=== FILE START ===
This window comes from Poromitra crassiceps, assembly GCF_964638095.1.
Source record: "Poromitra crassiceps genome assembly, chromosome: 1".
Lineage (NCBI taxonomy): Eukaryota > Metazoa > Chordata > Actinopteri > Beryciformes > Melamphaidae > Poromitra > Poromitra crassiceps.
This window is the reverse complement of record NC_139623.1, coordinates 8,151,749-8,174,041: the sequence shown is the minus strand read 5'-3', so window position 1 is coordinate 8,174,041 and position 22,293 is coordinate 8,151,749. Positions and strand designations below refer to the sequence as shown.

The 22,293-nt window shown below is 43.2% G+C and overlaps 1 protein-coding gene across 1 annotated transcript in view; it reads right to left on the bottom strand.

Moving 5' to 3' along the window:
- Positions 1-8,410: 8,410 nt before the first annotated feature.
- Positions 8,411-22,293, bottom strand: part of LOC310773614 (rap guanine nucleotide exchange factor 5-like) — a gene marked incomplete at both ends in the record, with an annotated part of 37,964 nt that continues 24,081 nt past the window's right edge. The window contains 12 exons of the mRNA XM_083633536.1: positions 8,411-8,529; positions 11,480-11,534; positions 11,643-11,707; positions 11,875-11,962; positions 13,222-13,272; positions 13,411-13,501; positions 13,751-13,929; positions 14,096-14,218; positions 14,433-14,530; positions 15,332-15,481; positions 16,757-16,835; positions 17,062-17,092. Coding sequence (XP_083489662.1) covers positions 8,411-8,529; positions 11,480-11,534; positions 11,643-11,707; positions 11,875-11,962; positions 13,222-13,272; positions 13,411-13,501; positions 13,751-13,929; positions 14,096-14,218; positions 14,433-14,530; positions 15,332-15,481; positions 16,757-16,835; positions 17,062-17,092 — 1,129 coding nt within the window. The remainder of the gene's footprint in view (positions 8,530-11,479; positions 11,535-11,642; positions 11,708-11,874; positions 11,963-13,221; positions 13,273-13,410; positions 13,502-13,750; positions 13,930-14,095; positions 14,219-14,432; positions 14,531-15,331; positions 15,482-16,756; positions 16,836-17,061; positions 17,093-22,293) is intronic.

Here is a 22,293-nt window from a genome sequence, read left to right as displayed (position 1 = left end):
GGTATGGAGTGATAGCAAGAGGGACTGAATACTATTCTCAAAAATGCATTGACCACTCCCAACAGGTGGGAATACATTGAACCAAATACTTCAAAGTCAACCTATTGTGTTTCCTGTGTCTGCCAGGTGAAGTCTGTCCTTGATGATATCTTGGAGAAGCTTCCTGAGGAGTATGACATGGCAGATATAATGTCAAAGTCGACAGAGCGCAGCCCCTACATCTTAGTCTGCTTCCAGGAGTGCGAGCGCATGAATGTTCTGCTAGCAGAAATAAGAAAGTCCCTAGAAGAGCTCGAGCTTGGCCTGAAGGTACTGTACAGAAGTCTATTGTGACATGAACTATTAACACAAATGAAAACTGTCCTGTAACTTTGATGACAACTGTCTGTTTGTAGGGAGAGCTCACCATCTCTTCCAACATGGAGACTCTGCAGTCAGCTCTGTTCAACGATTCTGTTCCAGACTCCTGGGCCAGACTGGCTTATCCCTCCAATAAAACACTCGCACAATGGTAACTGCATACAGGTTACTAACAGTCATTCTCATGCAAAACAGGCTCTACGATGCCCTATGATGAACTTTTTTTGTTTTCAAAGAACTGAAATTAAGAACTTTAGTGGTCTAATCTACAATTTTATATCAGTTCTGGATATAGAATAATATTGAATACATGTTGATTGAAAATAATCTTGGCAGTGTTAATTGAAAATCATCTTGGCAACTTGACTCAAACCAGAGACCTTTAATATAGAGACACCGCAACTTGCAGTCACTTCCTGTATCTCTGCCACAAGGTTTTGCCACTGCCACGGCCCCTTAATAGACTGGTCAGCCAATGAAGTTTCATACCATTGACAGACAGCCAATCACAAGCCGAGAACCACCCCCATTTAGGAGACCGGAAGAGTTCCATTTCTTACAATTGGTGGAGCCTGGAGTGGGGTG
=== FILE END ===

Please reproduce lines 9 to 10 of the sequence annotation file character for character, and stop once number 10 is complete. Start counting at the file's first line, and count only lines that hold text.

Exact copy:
Here is a 22,293-nt window from a genome sequence, read left to right as displayed (position 1 = left end):
GGTATGGAGTGATAGCAAGAGGGACTGAATACTATTCTCAAAAATGCATTGACCACTCCCAACAGGTGGGAATACATTGAACCAAATACTTCAAAGTCAACCTATTGTGTTTCCTGTGTCTGCCAGGTGAAGTCTGTCCTTGATGATATCTTGGAGAAGCTTCCTGAGGAGTATGACATGGCAGATATAATGTCAAAGTCGACAGAGCGCAGCCCCTACATCTTAGTCTGCTTCCAGGAGTGCGAGCGCATGAATGTTCTGCTAGCAGAAATAAGAAAGTCCCTAGAAGAGCTCGAGCTTGGCCTGAAGGTACTGTACAGAAGTCTATTGTGACATGAACTATTAACACAAATGAAAACTGTCCTGTAACTTTGATGACAACTGTCTGTTTGTAGGGAGAGCTCACCATCTCTTCCAACATGGAGACTCTGCAGTCAGCTCTGTTCAACGATTCTGTTCCAGACTCCTGGGCCAGACTGGCTTATCCCTCCAATAAAACACTCGCACAATGGTAACTGCATACAGGTTACTAACAGTCATTCTCATGCAAAACAGGCTCTACGATGCCCTATGATGAACTTTTTTTGTTTTCAAAGAACTGAAATTAAGAACTTTAGTGGTCTAATCTACAATTTTATATCAGTTCTGGATATAGAATAATATTGAATACATGTTGATTGAAAATAATCTTGGCAGTGTTAATTGAAAATCATCTTGGCAACTTGACTCAAACCAGAGACCTTTAATATAGAGACACCGCAACTTGCAGTCACTTCCTGTATCTCTGCCACAAGGTTTTGCCACTGCCACGGCCCCTTAATAGACTGGTCAGCCAATGAAGTTTCATACCATTGACAGACAGCCAATCACAAGCCGAGAACCACCCCCATTTAGGAGACCGGAAGAGTTCCATTTCTTACAATTGGTGGAGCCTGGAGTGGGGTG